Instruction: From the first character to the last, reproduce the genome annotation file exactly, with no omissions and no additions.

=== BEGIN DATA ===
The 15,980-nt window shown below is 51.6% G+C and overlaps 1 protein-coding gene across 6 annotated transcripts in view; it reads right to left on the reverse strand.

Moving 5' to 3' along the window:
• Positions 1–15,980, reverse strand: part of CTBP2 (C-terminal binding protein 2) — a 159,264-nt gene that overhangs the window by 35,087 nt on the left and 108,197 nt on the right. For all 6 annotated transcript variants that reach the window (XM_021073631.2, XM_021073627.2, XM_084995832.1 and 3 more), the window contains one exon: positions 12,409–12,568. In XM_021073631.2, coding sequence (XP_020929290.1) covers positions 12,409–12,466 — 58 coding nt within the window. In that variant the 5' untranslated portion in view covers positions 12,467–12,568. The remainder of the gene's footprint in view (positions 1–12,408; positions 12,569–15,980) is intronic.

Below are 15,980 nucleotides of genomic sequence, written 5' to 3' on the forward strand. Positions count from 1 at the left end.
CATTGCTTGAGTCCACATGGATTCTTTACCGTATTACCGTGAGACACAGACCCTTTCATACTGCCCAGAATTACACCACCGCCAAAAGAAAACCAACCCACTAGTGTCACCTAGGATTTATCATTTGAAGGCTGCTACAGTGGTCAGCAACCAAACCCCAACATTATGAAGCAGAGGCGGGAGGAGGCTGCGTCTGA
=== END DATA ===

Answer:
The 15,980-nt window shown below is 51.6% G+C and overlaps 1 protein-coding gene across 6 annotated transcripts in view; it reads right to left on the reverse strand.

Moving 5' to 3' along the window:
• Positions 1–15,980, reverse strand: part of CTBP2 (C-terminal binding protein 2) — a 159,264-nt gene that overhangs the window by 35,087 nt on the left and 108,197 nt on the right. For all 6 annotated transcript variants that reach the window (XM_021073631.2, XM_021073627.2, XM_084995832.1 and 3 more), the window contains one exon: positions 12,409–12,568. In XM_021073631.2, coding sequence (XP_020929290.1) covers positions 12,409–12,466 — 58 coding nt within the window. In that variant the 5' untranslated portion in view covers positions 12,467–12,568. The remainder of the gene's footprint in view (positions 1–12,408; positions 12,569–15,980) is intronic.

Below are 15,980 nucleotides of genomic sequence, written 5' to 3' on the forward strand. Positions count from 1 at the left end.
CATTGCTTGAGTCCACATGGATTCTTTACCGTATTACCGTGAGACACAGACCCTTTCATACTGCCCAGAATTACACCACCGCCAAAAGAAAACCAACCCACTAGTGTCACCTAGGATTTATCATTTGAAGGCTGCTACAGTGGTCAGCAACCAAACCCCAACATTATGAAGCAGAGGCGGGAGGAGGCTGCGTCTGA